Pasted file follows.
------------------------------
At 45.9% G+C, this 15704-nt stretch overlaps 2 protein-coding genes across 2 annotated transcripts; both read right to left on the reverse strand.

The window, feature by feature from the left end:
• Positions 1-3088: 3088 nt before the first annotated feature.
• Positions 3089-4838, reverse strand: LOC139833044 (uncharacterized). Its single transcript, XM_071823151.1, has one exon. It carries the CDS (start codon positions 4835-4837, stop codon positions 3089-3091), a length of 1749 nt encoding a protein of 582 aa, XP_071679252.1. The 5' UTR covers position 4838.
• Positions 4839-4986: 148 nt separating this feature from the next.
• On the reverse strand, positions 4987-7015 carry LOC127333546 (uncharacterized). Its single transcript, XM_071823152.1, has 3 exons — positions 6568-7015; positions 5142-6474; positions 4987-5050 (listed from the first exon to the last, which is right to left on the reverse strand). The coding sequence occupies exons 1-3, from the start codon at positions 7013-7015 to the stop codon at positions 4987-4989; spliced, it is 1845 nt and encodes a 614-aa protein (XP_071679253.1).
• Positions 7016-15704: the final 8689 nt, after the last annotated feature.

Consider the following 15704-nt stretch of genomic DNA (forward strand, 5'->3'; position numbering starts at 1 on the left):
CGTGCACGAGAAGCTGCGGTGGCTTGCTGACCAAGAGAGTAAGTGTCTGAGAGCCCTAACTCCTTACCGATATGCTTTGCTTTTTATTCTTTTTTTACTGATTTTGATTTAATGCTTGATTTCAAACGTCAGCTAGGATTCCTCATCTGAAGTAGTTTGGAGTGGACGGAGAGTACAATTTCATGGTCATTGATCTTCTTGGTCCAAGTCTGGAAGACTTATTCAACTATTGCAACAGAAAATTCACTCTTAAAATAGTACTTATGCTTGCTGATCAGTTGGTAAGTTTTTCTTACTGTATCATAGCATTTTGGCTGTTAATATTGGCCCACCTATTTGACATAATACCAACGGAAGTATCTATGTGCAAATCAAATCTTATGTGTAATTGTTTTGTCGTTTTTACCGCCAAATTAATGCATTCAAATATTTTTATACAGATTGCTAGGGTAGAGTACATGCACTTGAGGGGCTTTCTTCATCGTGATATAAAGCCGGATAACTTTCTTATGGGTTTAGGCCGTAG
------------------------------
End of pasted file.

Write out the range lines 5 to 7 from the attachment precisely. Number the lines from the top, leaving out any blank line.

• Positions 4839-4986: 148 nt separating this feature from the next.
• On the reverse strand, positions 4987-7015 carry LOC127333546 (uncharacterized). Its single transcript, XM_071823152.1, has 3 exons — positions 6568-7015; positions 5142-6474; positions 4987-5050 (listed from the first exon to the last, which is right to left on the reverse strand). The coding sequence occupies exons 1-3, from the start codon at positions 7013-7015 to the stop codon at positions 4987-4989; spliced, it is 1845 nt and encodes a 614-aa protein (XP_071679253.1).
• Positions 7016-15704: the final 8689 nt, after the last annotated feature.